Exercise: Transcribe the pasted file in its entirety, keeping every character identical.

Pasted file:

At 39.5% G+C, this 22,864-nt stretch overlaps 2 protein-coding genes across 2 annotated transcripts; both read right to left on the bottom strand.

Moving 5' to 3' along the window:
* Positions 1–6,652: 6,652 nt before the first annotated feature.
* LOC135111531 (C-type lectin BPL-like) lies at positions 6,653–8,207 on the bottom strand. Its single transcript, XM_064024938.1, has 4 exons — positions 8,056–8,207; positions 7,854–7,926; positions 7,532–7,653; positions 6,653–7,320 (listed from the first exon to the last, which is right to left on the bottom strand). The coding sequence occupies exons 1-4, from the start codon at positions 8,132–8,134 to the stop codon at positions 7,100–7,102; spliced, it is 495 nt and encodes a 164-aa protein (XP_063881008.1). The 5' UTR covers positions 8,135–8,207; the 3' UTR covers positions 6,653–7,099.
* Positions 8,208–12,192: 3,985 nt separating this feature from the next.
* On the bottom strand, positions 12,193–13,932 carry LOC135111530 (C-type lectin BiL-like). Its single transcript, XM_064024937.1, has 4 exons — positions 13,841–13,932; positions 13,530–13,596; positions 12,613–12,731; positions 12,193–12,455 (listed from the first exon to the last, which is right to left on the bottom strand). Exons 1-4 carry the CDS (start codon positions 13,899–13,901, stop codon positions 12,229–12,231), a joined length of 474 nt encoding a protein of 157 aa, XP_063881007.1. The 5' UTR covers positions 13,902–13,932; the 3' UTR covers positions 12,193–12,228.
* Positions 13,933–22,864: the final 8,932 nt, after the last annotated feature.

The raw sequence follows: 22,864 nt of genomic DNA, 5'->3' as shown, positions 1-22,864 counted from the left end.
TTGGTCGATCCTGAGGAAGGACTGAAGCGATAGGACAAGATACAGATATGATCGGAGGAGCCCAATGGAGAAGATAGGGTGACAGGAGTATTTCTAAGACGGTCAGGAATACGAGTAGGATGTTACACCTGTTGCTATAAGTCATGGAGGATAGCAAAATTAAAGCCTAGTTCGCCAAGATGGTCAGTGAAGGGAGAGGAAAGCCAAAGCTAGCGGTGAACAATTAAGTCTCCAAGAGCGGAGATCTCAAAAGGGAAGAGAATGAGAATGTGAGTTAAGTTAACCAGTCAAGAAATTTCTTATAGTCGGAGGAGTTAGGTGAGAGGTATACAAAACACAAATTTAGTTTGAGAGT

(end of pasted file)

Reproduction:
At 39.5% G+C, this 22,864-nt stretch overlaps 2 protein-coding genes across 2 annotated transcripts; both read right to left on the bottom strand.

Moving 5' to 3' along the window:
* Positions 1–6,652: 6,652 nt before the first annotated feature.
* LOC135111531 (C-type lectin BPL-like) lies at positions 6,653–8,207 on the bottom strand. Its single transcript, XM_064024938.1, has 4 exons — positions 8,056–8,207; positions 7,854–7,926; positions 7,532–7,653; positions 6,653–7,320 (listed from the first exon to the last, which is right to left on the bottom strand). The coding sequence occupies exons 1-4, from the start codon at positions 8,132–8,134 to the stop codon at positions 7,100–7,102; spliced, it is 495 nt and encodes a 164-aa protein (XP_063881008.1). The 5' UTR covers positions 8,135–8,207; the 3' UTR covers positions 6,653–7,099.
* Positions 8,208–12,192: 3,985 nt separating this feature from the next.
* On the bottom strand, positions 12,193–13,932 carry LOC135111530 (C-type lectin BiL-like). Its single transcript, XM_064024937.1, has 4 exons — positions 13,841–13,932; positions 13,530–13,596; positions 12,613–12,731; positions 12,193–12,455 (listed from the first exon to the last, which is right to left on the bottom strand). Exons 1-4 carry the CDS (start codon positions 13,899–13,901, stop codon positions 12,229–12,231), a joined length of 474 nt encoding a protein of 157 aa, XP_063881007.1. The 5' UTR covers positions 13,902–13,932; the 3' UTR covers positions 12,193–12,228.
* Positions 13,933–22,864: the final 8,932 nt, after the last annotated feature.

The raw sequence follows: 22,864 nt of genomic DNA, 5'->3' as shown, positions 1-22,864 counted from the left end.
TTGGTCGATCCTGAGGAAGGACTGAAGCGATAGGACAAGATACAGATATGATCGGAGGAGCCCAATGGAGAAGATAGGGTGACAGGAGTATTTCTAAGACGGTCAGGAATACGAGTAGGATGTTACACCTGTTGCTATAAGTCATGGAGGATAGCAAAATTAAAGCCTAGTTCGCCAAGATGGTCAGTGAAGGGAGAGGAAAGCCAAAGCTAGCGGTGAACAATTAAGTCTCCAAGAGCGGAGATCTCAAAAGGGAAGAGAATGAGAATGTGAGTTAAGTTAACCAGTCAAGAAATTTCTTATAGTCGGAGGAGTTAGGTGAGAGGTATACAAAACACAAATTTAGTTTGAGAGT